Heavy. That's the best word to describe Need for Speed Shift 2: Unleashed. Perhaps 'weighty' too. Not in a sluggish way, mind. Don't get that into your head there. Nicely heavy, satisfyingly weighty. Especially when you crash, and you will, because Shift 2, like its predecessor, won't be your typical slick arcade experience where you can glide to victory after smashing into multiple barriers and coming out unscathed.
Surprisingly few of you actually bothered to pick up the first Shift, a rather radical branching as it was from the main NFS tree. Focused on gritty realism, it didn't strike the correct chord with the punter, even though it was well reviewed and is still highly thought of in journalistic circles. Cash is what counts in this business, of course, and EA have continuously been jabbing forks into the eyes of Slightly Mad Studios' development team in order to make them 'friendly' the game up for more mass consumption.
With this in mind, NFS: Hot Pursuit's Autolog feature has been integrated into Shift 2, bringing with all manner of time tracking and social networking-type things that are supposed to make you want to buy the game more. As one of the developers quipped during the hands-on, “It doesn't mean much if you've got no friends, of course”. Couldn't have said it better myself.
The demos the assembled journalistic throng were allowed to get their mits on were strictly fixed to probably the most visually exciting new addition, the in-helmet camera. Cranium Cam, anyone? This is designed to go further than a mere cockpit view might, fixing your viewpoint within the bonce of the bloke behind the wheel. The edge of the screen is even blacked out to indicate your viewing the race through a visor.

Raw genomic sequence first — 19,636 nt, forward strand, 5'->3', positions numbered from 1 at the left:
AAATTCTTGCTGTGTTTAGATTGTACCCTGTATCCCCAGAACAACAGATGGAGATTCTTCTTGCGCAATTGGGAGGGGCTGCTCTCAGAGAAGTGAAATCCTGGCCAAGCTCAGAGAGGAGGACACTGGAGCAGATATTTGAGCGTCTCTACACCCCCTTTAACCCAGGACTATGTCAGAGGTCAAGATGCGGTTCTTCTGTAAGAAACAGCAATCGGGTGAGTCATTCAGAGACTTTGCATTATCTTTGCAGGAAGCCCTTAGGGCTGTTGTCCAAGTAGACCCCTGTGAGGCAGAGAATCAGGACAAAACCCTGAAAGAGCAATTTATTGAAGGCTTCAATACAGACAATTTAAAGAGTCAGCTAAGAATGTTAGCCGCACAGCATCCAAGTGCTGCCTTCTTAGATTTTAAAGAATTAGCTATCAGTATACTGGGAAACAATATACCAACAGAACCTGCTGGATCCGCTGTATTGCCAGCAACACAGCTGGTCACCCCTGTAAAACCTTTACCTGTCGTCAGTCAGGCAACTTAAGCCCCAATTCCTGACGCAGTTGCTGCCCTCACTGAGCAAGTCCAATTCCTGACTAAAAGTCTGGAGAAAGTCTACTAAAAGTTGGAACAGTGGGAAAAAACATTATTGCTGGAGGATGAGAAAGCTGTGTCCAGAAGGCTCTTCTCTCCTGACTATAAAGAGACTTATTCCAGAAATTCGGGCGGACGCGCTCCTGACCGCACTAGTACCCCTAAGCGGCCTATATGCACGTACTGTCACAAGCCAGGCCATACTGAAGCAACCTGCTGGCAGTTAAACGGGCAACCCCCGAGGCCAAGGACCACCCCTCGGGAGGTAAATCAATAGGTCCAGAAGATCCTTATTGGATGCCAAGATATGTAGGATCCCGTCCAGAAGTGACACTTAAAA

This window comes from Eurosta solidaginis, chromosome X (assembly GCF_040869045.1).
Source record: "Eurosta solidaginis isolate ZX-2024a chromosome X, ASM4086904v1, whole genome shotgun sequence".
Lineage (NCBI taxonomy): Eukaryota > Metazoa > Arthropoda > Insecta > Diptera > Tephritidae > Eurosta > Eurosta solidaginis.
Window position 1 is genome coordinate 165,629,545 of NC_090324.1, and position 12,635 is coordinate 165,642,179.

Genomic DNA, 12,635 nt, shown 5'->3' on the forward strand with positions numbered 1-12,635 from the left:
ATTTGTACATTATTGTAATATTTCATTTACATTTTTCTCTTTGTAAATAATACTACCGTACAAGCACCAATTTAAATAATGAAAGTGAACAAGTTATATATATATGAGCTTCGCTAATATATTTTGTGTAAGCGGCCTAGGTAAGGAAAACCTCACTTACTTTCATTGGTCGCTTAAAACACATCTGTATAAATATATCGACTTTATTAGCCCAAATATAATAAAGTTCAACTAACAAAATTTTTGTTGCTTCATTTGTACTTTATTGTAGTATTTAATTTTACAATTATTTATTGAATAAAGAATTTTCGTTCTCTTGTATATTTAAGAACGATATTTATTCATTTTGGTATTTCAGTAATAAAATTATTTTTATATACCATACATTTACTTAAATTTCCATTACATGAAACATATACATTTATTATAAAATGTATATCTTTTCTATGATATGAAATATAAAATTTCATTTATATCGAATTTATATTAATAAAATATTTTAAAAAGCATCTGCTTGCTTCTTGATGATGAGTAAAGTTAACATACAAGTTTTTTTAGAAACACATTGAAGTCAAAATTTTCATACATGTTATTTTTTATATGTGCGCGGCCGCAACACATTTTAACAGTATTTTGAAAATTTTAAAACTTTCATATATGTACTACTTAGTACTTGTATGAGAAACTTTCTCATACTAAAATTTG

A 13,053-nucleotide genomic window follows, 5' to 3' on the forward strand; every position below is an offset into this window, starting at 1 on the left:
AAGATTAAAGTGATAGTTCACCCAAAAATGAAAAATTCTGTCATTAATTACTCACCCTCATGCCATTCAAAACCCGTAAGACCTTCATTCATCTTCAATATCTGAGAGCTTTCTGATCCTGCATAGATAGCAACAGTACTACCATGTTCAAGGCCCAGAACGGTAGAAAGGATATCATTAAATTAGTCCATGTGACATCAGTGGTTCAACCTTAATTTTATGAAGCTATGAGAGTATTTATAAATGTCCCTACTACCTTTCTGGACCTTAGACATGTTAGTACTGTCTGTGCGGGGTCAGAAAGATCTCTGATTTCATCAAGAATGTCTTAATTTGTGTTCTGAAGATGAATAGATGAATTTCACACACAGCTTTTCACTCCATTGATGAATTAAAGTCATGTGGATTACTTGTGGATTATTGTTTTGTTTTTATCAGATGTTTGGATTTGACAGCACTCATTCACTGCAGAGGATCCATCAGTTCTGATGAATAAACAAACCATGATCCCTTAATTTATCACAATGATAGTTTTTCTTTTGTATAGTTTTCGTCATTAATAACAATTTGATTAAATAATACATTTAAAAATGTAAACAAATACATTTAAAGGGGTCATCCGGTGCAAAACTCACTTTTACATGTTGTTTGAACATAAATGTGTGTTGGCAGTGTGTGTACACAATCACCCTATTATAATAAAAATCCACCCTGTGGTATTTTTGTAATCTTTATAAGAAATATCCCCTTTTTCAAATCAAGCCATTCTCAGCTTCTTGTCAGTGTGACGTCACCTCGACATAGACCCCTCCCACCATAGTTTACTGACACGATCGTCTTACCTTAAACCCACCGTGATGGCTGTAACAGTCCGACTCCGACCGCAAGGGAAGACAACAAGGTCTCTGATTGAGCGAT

It's not going to be for the faint-hearted, as it's a tough view to race from. Aside from the obvious limited viewing range, the head wobbles about when you turn corners and do anything other than drive slowly in a straight line. Mildly disorientating at best, it leads to many a confusing moment when the inevitable collisions come along. To say your view is impeded is an understatement, with all sorts of G-Force whipping your camera around. To cut a long story short then, it's easily the most realistic-feeling in-car viewing angle we've seen in a game.
And if you think that's bad, try playing in this view at night. Slightly Mad are proudly claiming theirs is the darkest night racing mode ever included in a game, and it's hard to argue. Caution will be the watchword, because lose a headlight and you'll be crippled. Lost both and it might as well be race over. It's not going to be like a neon-soaked race track where it's almost as light as it would be during the day time. This is “proper night”.
As mentioned, it'll also feel heavy, in a good way. Your car feels substantial, like a big piece of metal on wheels should. It'll certainly take longer to get used to this style of racer than it would your more arcade-y fare like Dirt 2 or GRID. Slightly Mad, while introducing a few features to placade the publishers and the more casual observer, won't be swayed on their commitment to delivering a more hardcore racing experience. Tempered slightly, but still more rugged than most things appearing nowadays.
It's frustrating, as a very limited run through doesn't give us time to really get to grips with the way the game functions. However, despite mashing our cars into barriers on far too many occasions, it's clear there's a lot of good racing to be had here, just like there was in the first one. It won't let the fans down, you can bet on that. It's a different matter whether people will be tempted to invest in this if they ignored the first. If you asked us, we'd advise you to pick up Shift 1 on the cheap and see what you think.